Mr. David S. Borrow (South Ribble) (Lab): There have been reports over the weekend that longer-range missiles used by Hezbollah have been supplied either by
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Syria or Iran. Is that the case? If it is, does my hon. Friend recognise that from an Israeli point of view it is one thing to be attacked by a terrorist organisation but to be attacked by two sovereign states in the region could provoke a completely different reaction, which poses grave danger to the whole middle east?

Dr. Howells: We certainly recognise from our experiences in Basra that countries outside Iraq, Lebanon, Israel and Palestine are prepared to lend and give their technology to the destruction of those whom they perceive to be their enemies. I do not want to inflame the situation further, but somebody is giving some very sophisticated missiles to some very unscrupulous people. In the end, that will do no good to Iran and Syria, any more that it will do Lebanon or the Palestinian people any good. We have to do what we can to stop that flow of weapons and try to persuade people that in the end they will kill innocent people and any hopes of peace in the future.

Dr. Julian Lewis (New Forest, East) (Con): Given that Hezbollah would probably not have been able to proceed in the kidnapping and killing of Israeli soldiers without the green light from Iran, have Ministers considered the possibility that Iran may have given that permission with a view to diverting the world’s attention from the crisis over its own nuclear programme? What guarantees can the Government give the House that they will not allow themselves to be diverted in that way?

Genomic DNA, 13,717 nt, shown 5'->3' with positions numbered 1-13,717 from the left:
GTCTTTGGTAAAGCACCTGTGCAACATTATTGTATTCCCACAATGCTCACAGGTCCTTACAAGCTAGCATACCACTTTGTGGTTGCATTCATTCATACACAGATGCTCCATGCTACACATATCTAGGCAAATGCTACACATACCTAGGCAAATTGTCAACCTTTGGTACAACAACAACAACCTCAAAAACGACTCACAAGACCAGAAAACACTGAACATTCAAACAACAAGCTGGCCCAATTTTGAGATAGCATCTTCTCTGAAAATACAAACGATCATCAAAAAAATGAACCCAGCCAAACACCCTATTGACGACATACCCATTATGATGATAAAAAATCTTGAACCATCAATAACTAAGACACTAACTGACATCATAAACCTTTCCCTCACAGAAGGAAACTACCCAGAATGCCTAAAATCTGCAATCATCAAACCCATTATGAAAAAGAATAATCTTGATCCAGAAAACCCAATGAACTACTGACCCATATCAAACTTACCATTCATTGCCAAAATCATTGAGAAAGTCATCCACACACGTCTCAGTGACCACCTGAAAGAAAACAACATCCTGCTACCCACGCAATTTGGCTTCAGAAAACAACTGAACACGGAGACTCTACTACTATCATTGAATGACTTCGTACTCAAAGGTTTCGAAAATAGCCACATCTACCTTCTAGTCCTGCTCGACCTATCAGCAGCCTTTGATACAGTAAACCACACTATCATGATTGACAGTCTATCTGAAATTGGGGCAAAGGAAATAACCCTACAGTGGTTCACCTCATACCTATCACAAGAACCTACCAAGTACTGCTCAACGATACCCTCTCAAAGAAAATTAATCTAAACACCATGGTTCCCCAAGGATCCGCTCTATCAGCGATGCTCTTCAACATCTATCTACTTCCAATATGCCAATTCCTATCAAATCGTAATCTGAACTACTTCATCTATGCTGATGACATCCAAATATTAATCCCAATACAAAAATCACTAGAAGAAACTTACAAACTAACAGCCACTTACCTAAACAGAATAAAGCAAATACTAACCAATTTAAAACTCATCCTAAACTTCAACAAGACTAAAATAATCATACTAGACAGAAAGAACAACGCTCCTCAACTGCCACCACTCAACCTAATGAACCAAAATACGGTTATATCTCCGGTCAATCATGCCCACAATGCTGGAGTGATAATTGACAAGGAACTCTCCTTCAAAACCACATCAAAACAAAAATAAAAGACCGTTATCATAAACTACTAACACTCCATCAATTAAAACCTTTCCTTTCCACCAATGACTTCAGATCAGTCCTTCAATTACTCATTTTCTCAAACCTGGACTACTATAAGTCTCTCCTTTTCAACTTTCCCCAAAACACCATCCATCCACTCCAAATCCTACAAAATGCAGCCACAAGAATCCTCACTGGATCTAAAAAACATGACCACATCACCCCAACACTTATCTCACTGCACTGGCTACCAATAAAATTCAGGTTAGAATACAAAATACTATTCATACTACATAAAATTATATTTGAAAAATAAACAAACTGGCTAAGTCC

Dr. Howells: We will certainly not be diverted from our examination of the Iranian nuclear programme. We are good members of the International Atomic Energy Agency and support entirely the UN’s approach. We are absolutely determined to do what we can to stop the proliferation of nuclear weapons, whether in the middle east or anywhere else.

Mr. Russell Brown (Dumfries and Galloway) (Lab): Yesterday evening, I spoke with the mother and grandfather of a young man who is trapped in north Beirut. Their anxiety for his well-being is compounded by the fact that he apparently cannot make contact with our embassy and that they believe that other foreign nationals can be evacuated from Lebanon. Can my hon. Friend spell out the exact status of our embassy? Is it actually open, and are other countries having the same difficulties in evacuating their countrymen?